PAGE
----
2. Take care of yourself 
Our bodies are not machines. You can’t keep going 24/7. The lights won’t always be green. If you don’t slow down, eventually, you will come to a red light and have to make a complete stop. Don’t take your health for granted - no amount of success or money can replace your health.

"Take care of your body. It's the only place you have to live." 
- Jim Rohn

3. Rejection and Failure will strengthen you. 
Failure is not the end. Few things in life are certain but failure is. Although it leaves a sour taste, failures are the pillars for success. You gain experiences you could not get any other way. Additionally, rejection is unavoidable in a creative life. Learning how to deal with rejection early on, will keep you from plummeting into a place of immobilizing despair. Rejection hurts but don't dwell on it. If you focus on positive thinking, even the harshest defeat is only a stepping-stone.

4. Worrying doesn’t solve anything. 
It just magnifies fear and creates anxiety. The antidote to fear is action. Don't let fear hold you back. You won’t achieve your goals if you’re afraid to pursue an idea, or are worried what others will think of you. If you push through the worry and the fear you’ll almost always find that you were worried about nothing. Have faith. Don't worry. Patience and Persistence will open the right doors. 

"I've had a lot of worries in my life, most of which never happened." 
—Mark Twain

5. Never stop learning. Never stop growing. 
Personal development is continuous. Learn everything about the field you are in and also related fields. Become the expert others look to for advice. With the rate at which technologies are changing, if you decide that you are done learning, you will be left behind. By continuously learning you will be able to keep on top of things, make better decisions and remain "relevant" in this digital era. Try as well to diversify your skill-set so you can have income from more than one sources.

 The finish line is just the beginning of a whole new race.

Thursday, 29 March 2018

Vision To Provision: Conference Day

We are looking forward to welcoming you to our second full day Vision to Provision conference:

Date: Monday 16th April
Venue: CEME Centre RM13 8EU
Time: 9am - 3pm (coffee available from 8.30am)
Lunch: Provided for free
Booking: Please use the Havering portal to book your place
Audience: Headteachers & EYFS Leads

This will be an opportunity for Headteachers and EYFS Leads to plan on how they will work together to ensure that assessment data submitted accurately reflects the cohort and links to Havering priorities - which were identified at the first Conference in October.

We also want to take this chance to inform you about the plans for Vision 2 Provision 2018-19 as it will run again but with updated and different content.

Julie Fisher will lead the majority of the day, giving Headteachers and EYFS Leads a chance to reflect:
  • on the role of adults within their settings
  • how to develop effective interactions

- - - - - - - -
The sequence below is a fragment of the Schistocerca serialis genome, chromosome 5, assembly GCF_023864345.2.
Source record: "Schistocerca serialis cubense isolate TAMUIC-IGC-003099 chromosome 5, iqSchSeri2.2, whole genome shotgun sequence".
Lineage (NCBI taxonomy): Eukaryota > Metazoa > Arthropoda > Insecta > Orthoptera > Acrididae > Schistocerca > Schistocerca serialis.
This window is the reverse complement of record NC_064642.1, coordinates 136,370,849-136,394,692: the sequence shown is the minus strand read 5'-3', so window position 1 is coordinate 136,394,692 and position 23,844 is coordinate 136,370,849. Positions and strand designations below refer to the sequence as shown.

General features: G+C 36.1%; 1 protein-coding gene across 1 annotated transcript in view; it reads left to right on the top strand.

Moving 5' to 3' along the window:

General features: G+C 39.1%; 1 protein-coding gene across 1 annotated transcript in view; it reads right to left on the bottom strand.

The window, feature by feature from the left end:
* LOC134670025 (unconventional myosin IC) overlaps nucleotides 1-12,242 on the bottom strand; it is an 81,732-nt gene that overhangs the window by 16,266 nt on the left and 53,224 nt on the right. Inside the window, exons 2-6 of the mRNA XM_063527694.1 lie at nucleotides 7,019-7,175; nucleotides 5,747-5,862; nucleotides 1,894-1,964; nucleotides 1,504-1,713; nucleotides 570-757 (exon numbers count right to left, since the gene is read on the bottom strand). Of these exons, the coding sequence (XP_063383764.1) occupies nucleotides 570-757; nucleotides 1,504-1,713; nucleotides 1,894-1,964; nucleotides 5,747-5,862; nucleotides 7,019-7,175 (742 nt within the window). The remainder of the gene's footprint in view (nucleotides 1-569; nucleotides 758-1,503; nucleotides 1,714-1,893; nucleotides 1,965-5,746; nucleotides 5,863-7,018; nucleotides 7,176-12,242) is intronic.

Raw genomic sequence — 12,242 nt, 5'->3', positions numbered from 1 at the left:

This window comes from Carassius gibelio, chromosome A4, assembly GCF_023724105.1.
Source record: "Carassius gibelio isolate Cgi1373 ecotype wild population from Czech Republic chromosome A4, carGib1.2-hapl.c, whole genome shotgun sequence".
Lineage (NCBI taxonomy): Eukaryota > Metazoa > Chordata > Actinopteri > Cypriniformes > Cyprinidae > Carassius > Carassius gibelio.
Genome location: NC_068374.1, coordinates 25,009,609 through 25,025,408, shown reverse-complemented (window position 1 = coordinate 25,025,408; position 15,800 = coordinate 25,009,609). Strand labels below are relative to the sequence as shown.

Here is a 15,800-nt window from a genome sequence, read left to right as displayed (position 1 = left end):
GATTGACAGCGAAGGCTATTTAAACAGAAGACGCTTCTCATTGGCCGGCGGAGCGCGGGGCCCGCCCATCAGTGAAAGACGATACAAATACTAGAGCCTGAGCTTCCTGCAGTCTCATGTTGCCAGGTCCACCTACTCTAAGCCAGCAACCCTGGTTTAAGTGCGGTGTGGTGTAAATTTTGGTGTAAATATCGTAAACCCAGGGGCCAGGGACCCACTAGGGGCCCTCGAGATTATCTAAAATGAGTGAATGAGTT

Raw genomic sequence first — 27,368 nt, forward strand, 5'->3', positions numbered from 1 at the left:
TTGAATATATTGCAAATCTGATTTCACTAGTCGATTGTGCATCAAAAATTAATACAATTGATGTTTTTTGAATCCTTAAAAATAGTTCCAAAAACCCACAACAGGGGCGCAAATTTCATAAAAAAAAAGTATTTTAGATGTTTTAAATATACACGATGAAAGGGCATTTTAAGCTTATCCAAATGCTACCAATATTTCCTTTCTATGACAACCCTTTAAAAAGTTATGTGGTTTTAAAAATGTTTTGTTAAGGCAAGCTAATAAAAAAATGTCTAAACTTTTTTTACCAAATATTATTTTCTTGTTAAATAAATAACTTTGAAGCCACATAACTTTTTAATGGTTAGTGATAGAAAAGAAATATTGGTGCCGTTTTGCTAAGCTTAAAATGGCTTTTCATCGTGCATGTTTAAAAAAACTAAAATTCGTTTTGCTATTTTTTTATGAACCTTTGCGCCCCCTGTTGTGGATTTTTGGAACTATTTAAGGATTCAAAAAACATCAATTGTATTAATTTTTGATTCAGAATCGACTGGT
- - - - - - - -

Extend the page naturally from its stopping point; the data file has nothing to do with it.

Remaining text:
• think ahead to 2018-19 and what their next steps are going to be for their settings
Feedback from the first Conference in October was extremely positive:
'The colleagues we heard from were really inspirational and all of the messages/advice was really useful. Thank you.

'It an intense but enjoyable and reflective day'

'I thought it was excellent; pitched perfectly with good speakers and good content. Very inspiring.'

Thursday, 8 March 2018

Ailie MacAdam - Inspirational Women

Be inspired by the career of Ailie MacAdam who has led some of the world’s biggest engineering rail projects, including the St Pancras International refurbishment, High Speed One (HS1) and Crossrail.

Ailie MacAdam is global rail sector lead for the engineering, project management and construction company, Bechtel. She joined Bechtel as a graduate chemical engineer in 1985 and has worked there ever since. She’s worked at a senior level on Boston’s road infrastructure, led St Pancras International refurbishment and High Speed One (HS1) rail project. She was also Bechtel’s project director for Crossrail.

Wednesday, 7 March 2018

Invitation to the National Women's Day Twitter Chat - 8th March 2018

Invitation to join a Twitter chat on Thursday 8th March at 7:00pm to celebrate International Women’s Day! This is fantastic opportunity to get our teeth under some of the challenges that Women Leading in Education (WLE) might face in their working environment.

The chat will be led by @TeachSchCouncil and will last approximately 30 minutes. Please follow @TeachSchCouncil if you don’t already!

2018 International Women’s Day theme #pressforprogress is following the report from the World Economic Forum 2017 Gender Gap Report outlining the gender parity is still 200 years away.

@TeachSchCouncil will pose a few questions for the chat to fuel the discussion but please feel free to send any ideas you might have around this topic.

International Women’s Day is also a great opportunity for:
  • People who are interested in coaching women in education to progress into leadership